I send you two apples by mail - Bentley's Sweet - which you will see described by Downing. I don't remember ever seeing it mentioned in my nurseryman's list or catalogue, and presume it cannot be in general cultivation. I got it from Ohio. Downing says it is a Virginian.

It comes up so fully, as I think, to the requirements of a first-class apple, that I am induced to send you a specimen for your criticism. It is the most perfect bearer I ever saw ; bears heavy crops of the most perfect apples. The fruit is so regularly distributed all through and over the tree, that every apple has a full chance for development. The tree makes a regular symmetrical head, with no crowding of the branches. The fruit is borne on spurs and small branches on the large limbs, and out on the limbs, and nowhere in clusters, consequently giving the entire crop a chance to become perfect. It promises to be an excellent keeper - is just now beginning to ripen.

While it is a sweet apple, it is still remarkably sprightly, as you will discover from the specimens. They may not yet be as ripe as they should be to have their best flavor. I should say, too, that the tree bears very young.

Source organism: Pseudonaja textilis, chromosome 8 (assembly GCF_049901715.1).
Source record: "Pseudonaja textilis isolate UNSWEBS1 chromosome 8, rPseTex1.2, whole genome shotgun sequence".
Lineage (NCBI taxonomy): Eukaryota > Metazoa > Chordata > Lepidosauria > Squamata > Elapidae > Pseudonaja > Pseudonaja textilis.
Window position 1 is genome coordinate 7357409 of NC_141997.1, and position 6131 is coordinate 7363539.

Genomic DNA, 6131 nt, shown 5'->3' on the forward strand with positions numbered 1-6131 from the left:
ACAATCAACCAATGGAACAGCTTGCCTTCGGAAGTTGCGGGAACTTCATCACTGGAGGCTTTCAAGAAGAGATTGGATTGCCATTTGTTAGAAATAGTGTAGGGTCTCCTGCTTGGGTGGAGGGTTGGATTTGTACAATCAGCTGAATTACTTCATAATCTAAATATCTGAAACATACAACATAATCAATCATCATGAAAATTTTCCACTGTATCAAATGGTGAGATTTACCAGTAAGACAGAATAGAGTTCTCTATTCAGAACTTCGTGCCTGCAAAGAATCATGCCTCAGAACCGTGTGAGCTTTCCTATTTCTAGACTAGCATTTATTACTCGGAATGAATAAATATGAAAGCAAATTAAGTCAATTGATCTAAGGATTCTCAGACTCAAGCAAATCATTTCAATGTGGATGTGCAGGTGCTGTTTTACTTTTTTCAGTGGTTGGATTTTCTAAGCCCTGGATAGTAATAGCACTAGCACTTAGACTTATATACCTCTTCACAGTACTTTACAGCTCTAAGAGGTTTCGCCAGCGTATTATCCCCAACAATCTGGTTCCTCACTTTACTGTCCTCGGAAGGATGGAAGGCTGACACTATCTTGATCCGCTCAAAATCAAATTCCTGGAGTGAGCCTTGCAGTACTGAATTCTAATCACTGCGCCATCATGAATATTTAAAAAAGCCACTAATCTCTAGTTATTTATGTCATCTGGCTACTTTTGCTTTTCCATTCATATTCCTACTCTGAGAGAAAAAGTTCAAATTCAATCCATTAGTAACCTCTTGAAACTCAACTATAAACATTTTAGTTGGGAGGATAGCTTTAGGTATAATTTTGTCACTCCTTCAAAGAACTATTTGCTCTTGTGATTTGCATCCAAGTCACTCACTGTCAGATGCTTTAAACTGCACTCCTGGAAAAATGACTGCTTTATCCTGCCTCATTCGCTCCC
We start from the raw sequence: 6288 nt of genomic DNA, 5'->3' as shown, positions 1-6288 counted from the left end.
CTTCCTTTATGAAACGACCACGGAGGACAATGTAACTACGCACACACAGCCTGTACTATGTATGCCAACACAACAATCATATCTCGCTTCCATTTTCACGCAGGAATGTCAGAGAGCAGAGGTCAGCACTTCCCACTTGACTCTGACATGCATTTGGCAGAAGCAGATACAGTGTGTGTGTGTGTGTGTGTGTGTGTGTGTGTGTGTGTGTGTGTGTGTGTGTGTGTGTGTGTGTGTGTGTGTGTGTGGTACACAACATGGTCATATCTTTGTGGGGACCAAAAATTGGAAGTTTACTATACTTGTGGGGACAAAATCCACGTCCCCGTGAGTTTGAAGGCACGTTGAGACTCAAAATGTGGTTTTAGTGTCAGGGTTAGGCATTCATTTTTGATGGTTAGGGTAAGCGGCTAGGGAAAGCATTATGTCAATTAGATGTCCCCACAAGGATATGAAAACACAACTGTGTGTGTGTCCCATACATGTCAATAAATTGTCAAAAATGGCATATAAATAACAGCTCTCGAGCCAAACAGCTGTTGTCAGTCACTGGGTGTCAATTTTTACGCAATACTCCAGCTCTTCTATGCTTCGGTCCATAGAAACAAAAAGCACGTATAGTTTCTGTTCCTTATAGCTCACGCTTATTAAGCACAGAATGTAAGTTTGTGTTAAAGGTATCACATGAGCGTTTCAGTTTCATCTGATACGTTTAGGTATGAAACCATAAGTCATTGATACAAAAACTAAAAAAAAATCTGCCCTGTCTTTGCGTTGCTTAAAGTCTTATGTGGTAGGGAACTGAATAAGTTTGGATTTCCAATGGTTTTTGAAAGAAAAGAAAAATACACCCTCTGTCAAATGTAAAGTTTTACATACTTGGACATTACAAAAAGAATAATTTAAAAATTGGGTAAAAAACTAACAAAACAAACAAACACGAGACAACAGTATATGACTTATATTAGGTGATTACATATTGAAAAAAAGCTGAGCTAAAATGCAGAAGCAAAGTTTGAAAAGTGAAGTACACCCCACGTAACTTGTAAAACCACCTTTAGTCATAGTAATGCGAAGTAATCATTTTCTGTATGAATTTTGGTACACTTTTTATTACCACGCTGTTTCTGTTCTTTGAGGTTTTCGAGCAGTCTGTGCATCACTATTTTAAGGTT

[This came to hand on the 20th of February. The apples were in first-rate condition, and had the appearance of being able to keep a long time yet. Though a sweet apple, it compares favorably with many Baldwins, which are the popular table apple of this section at this season, and perhaps would suit some tastes better. It ought to become a standard variety. - Ed. G. M].

Mr. Kalb says: " My article in the Gardener's Monthly on the Bentley's sweet apple has a slight typographical error. 'My nurseryman's catalogue' should read any nurseryman's catalogue. The error is a very small one, but it makes the sense very different from what I intended".